The best medicine for all of these, while I still rely on mood stabilizers and anti-depressants, is the love and support of my family.  I am choosing to believe my mother today.  I am missing work, and the memories that accompany this snow fall weigh heavily upon my heart, but it will be okay.   It will be okay.  I am loved.  I won’t suffer any loss today in the warmth of my home.  Maybe it’s irrational to need to stay here, to be brought to hyperventilation by the thought of traveling those roads, but the safety of my home and the support of my family is what I need today.  It’s my medicine. 



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46 comments:

  1. Way to take care of yourself today.You truly are a survivor in so many ways. I didn't realize you were in such a horrific automobile accident. Thank you for sharing; I hope it helps with the healing.

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    1. Thanks Angie! I still don't recall much of the accident. My head injury was so bad I didn't know my age, and I UW-L and worked at Ship Shape Car Wash (neither of which were true). Very random.

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  2. I'm glad you have the medicine (in the form of your family) that you need.

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    1. Thank you. I consider myself very lucky now. I'm also glad to have awesome "blogging buddies" like you who always have something kind to say and cheer me up. Thanks Stephen!

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  3. Girl, I wish I could send you some of our Texas sunshine; there's plenty to go around! But it sounds like you have a wonderful husband, children and mom, so let them love you and this dark month will pass. Big hug!

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  4. Your Mom is awesome. Her support and validation came at just the right time.

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  5. So glad for you that you have a husband and mother who care so much for you. ((( HUGS )))

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    1. Thank you, and thanks for the virtual hugs. I take hugs however I can get them. Hugs back to you!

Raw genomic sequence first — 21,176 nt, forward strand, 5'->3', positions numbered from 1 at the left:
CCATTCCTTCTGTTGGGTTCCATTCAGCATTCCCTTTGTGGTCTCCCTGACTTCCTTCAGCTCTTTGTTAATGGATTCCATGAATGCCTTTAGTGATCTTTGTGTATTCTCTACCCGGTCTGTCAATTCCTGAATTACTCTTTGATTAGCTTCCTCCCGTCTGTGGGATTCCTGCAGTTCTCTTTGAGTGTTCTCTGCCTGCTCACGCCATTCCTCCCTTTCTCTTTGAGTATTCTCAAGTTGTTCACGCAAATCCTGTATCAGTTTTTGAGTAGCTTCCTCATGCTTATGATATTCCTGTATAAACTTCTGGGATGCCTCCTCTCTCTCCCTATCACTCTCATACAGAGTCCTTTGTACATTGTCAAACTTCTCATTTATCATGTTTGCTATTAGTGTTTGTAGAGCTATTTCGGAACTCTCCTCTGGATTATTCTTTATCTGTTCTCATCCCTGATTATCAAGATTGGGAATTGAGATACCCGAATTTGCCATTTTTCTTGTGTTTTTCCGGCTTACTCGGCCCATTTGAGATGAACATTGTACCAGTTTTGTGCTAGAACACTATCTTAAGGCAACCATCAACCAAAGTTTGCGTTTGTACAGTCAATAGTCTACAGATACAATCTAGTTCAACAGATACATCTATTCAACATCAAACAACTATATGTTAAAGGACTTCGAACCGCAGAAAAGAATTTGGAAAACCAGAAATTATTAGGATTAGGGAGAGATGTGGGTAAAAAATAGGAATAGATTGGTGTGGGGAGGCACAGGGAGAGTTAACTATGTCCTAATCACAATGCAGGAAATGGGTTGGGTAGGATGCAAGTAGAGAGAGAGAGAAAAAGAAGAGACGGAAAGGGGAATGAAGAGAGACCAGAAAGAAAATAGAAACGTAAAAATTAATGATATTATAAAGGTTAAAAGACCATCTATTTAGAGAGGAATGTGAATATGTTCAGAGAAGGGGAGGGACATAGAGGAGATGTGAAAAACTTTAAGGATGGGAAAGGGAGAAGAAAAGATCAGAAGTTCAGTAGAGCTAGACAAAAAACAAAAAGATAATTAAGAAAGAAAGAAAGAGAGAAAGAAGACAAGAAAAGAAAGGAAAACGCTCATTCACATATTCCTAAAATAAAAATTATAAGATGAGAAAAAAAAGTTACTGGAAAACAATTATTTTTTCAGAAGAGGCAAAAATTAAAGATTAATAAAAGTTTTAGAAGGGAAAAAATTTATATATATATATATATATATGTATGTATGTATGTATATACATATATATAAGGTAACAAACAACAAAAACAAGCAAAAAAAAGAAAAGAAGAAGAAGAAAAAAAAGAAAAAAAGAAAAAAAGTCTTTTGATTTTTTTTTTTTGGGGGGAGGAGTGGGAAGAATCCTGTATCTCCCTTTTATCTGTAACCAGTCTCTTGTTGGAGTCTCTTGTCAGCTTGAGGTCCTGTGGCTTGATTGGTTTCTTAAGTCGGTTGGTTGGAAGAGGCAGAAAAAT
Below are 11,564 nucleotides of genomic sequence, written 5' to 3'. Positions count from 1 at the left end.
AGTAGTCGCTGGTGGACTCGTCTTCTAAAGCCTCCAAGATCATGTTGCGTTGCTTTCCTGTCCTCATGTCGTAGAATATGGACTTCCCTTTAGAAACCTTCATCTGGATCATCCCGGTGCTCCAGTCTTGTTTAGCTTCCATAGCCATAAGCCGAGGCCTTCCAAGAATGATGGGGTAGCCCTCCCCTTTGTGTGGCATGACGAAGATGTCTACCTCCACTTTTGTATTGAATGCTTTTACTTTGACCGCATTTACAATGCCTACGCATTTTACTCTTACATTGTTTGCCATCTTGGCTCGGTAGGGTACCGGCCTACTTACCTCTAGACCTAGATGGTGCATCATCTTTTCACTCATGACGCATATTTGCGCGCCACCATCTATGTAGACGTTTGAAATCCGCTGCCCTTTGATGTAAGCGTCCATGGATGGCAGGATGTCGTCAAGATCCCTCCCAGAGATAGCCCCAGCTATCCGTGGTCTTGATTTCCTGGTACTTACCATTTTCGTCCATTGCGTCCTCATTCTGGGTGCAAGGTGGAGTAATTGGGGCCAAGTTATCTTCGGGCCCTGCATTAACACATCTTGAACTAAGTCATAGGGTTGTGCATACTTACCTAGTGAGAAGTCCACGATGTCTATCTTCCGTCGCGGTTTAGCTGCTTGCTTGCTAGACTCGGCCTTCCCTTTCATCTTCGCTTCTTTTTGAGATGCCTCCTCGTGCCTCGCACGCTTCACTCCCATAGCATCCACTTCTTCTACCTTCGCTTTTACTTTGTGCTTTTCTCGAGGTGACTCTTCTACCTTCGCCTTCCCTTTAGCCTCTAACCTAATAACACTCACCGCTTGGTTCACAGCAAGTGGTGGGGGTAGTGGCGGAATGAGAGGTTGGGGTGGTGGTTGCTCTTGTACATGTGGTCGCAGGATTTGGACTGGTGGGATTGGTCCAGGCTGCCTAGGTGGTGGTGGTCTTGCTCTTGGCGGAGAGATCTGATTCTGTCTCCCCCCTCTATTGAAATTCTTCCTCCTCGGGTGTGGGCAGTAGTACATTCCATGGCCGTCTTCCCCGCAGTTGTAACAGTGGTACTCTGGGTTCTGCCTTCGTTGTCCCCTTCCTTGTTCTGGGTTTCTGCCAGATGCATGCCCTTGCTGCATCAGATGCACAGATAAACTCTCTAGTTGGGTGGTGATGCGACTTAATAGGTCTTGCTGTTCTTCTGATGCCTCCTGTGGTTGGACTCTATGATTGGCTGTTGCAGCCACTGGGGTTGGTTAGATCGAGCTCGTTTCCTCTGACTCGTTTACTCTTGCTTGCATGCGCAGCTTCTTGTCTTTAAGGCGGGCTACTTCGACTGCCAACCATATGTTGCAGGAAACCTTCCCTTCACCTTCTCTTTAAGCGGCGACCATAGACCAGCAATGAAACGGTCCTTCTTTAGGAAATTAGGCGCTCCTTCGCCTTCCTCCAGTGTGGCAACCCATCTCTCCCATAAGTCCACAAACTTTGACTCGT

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  6. Girl, your family sounds fantastic. That's all you need.

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    1. Thanks. I think I'll keep this husband. :)

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  7. Hugs to you, Angela. Tough stuff. Don't pile guilt on top of it, just love. xo

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    1. Thanks so much for the "just love" part of this. That's so difficult to do, but so needed. Thanks Shannon!

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  8. The outside world can deal. There's nothing wrong with protecting your family and wanting to stay home, no need to feel guilty despite the past.

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    1. Thank you, thank you, thank you. Guilt is a real sneaky little fucker though, always lingering around and creeping in.

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  9. I know those feelings all too well. I'm glad you chose to believe your mom rather than doing the "yeah, but" thing and beating yourself up.

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    1. Thanks. I totally owe you one of Next Step's 18 hour support awards when I get around to giving those out.

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  10. It's so great that your mom gave you the kind, supportive words that you needed and that your family supports you, and that you appreciate it so much.

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    1. Thanks. I did truly feel much better after she told me she didn't want me at work either.

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  11. I have never had post-traumatic stress, but because of this piece, I feel like I have some insight into what it must be like. I don't blame you one bit for huddling in your safe and cozy house on that day of all days. I am glad for you that you have such a supportive mother and family to prop you up when you need it.

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    1. Thank you. PTSD is miserable, especially when it's added on to the other crap. I'm a mess, but I'm a well-loved mess. :)

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  12. Thanks for sharing this story. I know it wasn't easy, but I imagine it was very cathartic to write it all out. I'm glad you chose to stay home and write this piece, and that you have plenty of people who support and love you.

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    1. Yes. Writing is incredibly cathartic. This was probably one of the more difficult things for me to write about, harder even than writing about surviving rape.